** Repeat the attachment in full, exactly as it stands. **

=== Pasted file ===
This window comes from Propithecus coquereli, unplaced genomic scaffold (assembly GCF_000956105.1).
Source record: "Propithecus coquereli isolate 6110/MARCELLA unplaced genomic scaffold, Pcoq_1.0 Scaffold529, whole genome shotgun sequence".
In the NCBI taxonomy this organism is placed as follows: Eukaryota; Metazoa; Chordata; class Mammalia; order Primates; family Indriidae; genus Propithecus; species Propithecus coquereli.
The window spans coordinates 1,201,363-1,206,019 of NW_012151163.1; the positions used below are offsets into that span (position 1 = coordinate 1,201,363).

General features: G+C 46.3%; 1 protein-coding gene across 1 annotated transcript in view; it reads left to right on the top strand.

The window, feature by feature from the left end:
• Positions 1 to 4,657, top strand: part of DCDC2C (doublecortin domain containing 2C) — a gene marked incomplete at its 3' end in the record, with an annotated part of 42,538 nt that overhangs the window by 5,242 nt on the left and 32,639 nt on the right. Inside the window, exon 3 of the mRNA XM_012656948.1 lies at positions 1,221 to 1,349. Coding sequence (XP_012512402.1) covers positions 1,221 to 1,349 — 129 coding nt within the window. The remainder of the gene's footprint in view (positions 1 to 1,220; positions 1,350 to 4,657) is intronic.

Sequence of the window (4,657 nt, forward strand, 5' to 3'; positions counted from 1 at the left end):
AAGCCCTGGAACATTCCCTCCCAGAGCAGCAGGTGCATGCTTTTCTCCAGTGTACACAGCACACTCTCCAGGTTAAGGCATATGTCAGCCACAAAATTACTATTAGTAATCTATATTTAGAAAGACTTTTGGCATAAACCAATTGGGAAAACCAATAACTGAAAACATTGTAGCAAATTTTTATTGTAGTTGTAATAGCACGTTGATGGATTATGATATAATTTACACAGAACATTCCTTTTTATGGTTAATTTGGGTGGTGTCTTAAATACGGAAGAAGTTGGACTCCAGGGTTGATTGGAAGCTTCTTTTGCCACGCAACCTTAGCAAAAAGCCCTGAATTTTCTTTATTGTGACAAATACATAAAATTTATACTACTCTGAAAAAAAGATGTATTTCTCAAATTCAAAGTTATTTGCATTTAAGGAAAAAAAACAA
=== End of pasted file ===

This window comes from Propithecus coquereli, unplaced genomic scaffold (assembly GCF_000956105.1).
Source record: "Propithecus coquereli isolate 6110/MARCELLA unplaced genomic scaffold, Pcoq_1.0 Scaffold529, whole genome shotgun sequence".
In the NCBI taxonomy this organism is placed as follows: Eukaryota; Metazoa; Chordata; class Mammalia; order Primates; family Indriidae; genus Propithecus; species Propithecus coquereli.
The window spans coordinates 1,201,363-1,206,019 of NW_012151163.1; the positions used below are offsets into that span (position 1 = coordinate 1,201,363).

General features: G+C 46.3%; 1 protein-coding gene across 1 annotated transcript in view; it reads left to right on the top strand.

The window, feature by feature from the left end:
• Positions 1 to 4,657, top strand: part of DCDC2C (doublecortin domain containing 2C) — a gene marked incomplete at its 3' end in the record, with an annotated part of 42,538 nt that overhangs the window by 5,242 nt on the left and 32,639 nt on the right. Inside the window, exon 3 of the mRNA XM_012656948.1 lies at positions 1,221 to 1,349. Coding sequence (XP_012512402.1) covers positions 1,221 to 1,349 — 129 coding nt within the window. The remainder of the gene's footprint in view (positions 1 to 1,220; positions 1,350 to 4,657) is intronic.

Sequence of the window (4,657 nt, forward strand, 5' to 3'; positions counted from 1 at the left end):
AAGCCCTGGAACATTCCCTCCCAGAGCAGCAGGTGCATGCTTTTCTCCAGTGTACACAGCACACTCTCCAGGTTAAGGCATATGTCAGCCACAAAATTACTATTAGTAATCTATATTTAGAAAGACTTTTGGCATAAACCAATTGGGAAAACCAATAACTGAAAACATTGTAGCAAATTTTTATTGTAGTTGTAATAGCACGTTGATGGATTATGATATAATTTACACAGAACATTCCTTTTTATGGTTAATTTGGGTGGTGTCTTAAATACGGAAGAAGTTGGACTCCAGGGTTGATTGGAAGCTTCTTTTGCCACGCAACCTTAGCAAAAAGCCCTGAATTTTCTTTATTGTGACAAATACATAAAATTTATACTACTCTGAAAAAAAGATGTATTTCTCAAATTCAAAGTTATTTGCATTTAAGGAAAAAAAACAA